Transport Agency emails reveal a flurry of activity by officials anxious to avoid embarrassment and blame after problems emerged with cameras installed in taxis.
The emails from 2014 show staff were worried a type of camera installed in hundreds of taxis around the country - the Lintek TaxiTrekT1 - could be faulty because some of the footage could not be downloaded.
It later transpired that the cameras were not faulty and, after they were hooked up to extra voltage, started working again - but up until then, staff were rattled.
The concerns came to light in June 2014 when a list of problems with a number of different approved camera brands was emailed out to staff.
Immediately one staffer responded: "[We] need to keep a lid on this for as long as possible until we get some facts/proof or all hell will break loose with the ATOs [Approved Taxi Organisations] and media etc."
Staff discussed how they might be able to test the cameras to see if they were faulty or not without the taxi companies getting suspicious.
"This is a 'mid-life to end-life review of taxi security cameras' and not a test to identify systems that should not have been approved in the first place."
"At the end of the day it is nothing more than a 'audit check'."
The conversation then shifts to compensation:
"If we find faults with approved systems, what is our position? e.g. who would pay for replacements?"
"At this stage it is the opinion that the operator/ATO wears the cost. No thought to any compensation and we should not mention it."
"I understand with the Taxi Guard that we approved the system originally when the documents provided indicated it did not meet the (then) criteria. It's probably a camera system that's not that common with only I hear 200-500 in circulation. But it could be an expensive exercise if someone is looking for compensation."
And then, on to the best way to keep NZTA's reputation intact.
"I'm thinking if we don't know the system is broke then we shouldn't be looking to fix it. And apart from a few examples (Taxi Guard and Hikvision) we haven't had ATO's wailing at us for all the camera systems not working."
"If we pick off Lintek in this next round and find they were approved when they never should have been approved in the first place. That could be 1000+ taxis that need to change their camera system and cost in dollars and reputation to NZTA."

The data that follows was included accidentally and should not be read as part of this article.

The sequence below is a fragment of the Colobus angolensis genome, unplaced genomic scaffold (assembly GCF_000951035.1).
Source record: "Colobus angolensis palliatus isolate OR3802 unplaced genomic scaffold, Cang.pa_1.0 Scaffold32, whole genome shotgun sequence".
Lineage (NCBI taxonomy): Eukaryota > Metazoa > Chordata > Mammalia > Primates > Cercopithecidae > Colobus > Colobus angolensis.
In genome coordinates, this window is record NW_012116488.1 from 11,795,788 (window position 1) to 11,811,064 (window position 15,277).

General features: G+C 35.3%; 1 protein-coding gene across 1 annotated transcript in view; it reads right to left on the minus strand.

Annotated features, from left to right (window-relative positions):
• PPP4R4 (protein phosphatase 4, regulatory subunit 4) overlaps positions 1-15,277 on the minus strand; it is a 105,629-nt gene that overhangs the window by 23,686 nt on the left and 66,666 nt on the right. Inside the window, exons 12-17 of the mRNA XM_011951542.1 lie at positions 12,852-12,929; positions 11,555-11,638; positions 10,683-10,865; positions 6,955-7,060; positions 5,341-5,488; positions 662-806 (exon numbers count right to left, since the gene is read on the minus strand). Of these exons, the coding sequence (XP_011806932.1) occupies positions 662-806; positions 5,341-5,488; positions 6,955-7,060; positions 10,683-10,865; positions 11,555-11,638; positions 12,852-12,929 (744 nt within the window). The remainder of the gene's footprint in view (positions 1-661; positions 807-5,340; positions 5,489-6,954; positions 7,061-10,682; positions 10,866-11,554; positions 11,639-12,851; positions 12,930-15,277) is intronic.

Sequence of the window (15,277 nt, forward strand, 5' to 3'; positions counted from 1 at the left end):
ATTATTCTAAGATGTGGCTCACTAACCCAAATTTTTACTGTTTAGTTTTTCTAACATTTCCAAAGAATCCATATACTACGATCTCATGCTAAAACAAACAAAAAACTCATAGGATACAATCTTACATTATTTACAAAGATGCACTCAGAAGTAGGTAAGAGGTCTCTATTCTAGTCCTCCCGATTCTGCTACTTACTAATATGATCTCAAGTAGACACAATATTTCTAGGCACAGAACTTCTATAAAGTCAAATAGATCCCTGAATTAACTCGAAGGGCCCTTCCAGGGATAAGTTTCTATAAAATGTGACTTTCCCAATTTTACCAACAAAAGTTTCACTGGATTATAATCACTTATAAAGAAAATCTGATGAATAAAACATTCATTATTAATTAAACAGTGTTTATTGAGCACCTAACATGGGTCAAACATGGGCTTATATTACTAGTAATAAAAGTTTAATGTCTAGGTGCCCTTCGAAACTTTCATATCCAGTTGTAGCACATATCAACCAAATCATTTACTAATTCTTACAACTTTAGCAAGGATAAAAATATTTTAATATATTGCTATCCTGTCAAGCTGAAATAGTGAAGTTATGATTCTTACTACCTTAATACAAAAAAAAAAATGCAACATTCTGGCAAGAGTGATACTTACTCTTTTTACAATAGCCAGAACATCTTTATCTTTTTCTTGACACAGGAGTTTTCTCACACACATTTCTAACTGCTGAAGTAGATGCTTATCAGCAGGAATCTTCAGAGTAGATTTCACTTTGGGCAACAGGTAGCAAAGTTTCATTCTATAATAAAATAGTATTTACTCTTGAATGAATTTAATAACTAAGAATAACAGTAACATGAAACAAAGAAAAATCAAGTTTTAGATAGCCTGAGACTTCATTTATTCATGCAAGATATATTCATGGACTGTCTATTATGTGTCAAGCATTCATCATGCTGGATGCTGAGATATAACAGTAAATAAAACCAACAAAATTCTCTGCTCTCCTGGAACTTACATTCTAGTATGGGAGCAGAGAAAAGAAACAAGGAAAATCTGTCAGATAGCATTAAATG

Another response mentioned the risk of keeping quiet versus what could happen if a serious incident could not be retrieved from the camera.
"So now that we know these things we are fairly limited in our ability to ignore them. My view anyway. But once the whole picture is painted there may be a reluctance to proceed. The view is that because we have a disclaimer on our website about camera systems that we should be fairly well protected. Time will tell.
"... the risk of reputation if a taxi driver is attacked and the camera records nothing for various reasons and it comes out that we have sat back knowing these issues and have done nothing."
It is unclear exactly which camera brands had which problems, because brands were redacted in the information provided to RNZ.
The Lintek TaxiTrekT1 is known to have failed to work in other instances since the voltage fix was recognised, with two emails released to RNZ detailing this. The camera remains on the approved list but another brand, the TaxiGuard, is currently under review.
The Transport Agency declined an interview with RNZ.
In a written statement, a spokesperson said that when it became mandatory to have cameras installed in certain passenger vehicles, it was responsible for approving the brands and for making sure taxi companies were compliant with the operating rules.
"The issues experienced with the system appeared to relate mainly to how passenger service operators had set up the systems in their vehicles, rather than any specific fault in the camera or the approval process. Once the issue was identified the required 'fix' was relatively straight forward.
"It should be noted that the legislation mandating cameras in taxis did not specifically cover the durability of the units, or their expected lifespans. This was left to standard consumer law. It was therefore not appropriate for the Transport Agency to become involved in issues relating to how long a camera would be expected to last. Rather our concern focussed on whether a fitted camera was operating correctly and met the following legislated requirements for approval."
With regard to the staff conversations about liability, compensation and reputation, NZTA said staff were simply discussing the questions that were put to them at the time.
Read the emails here: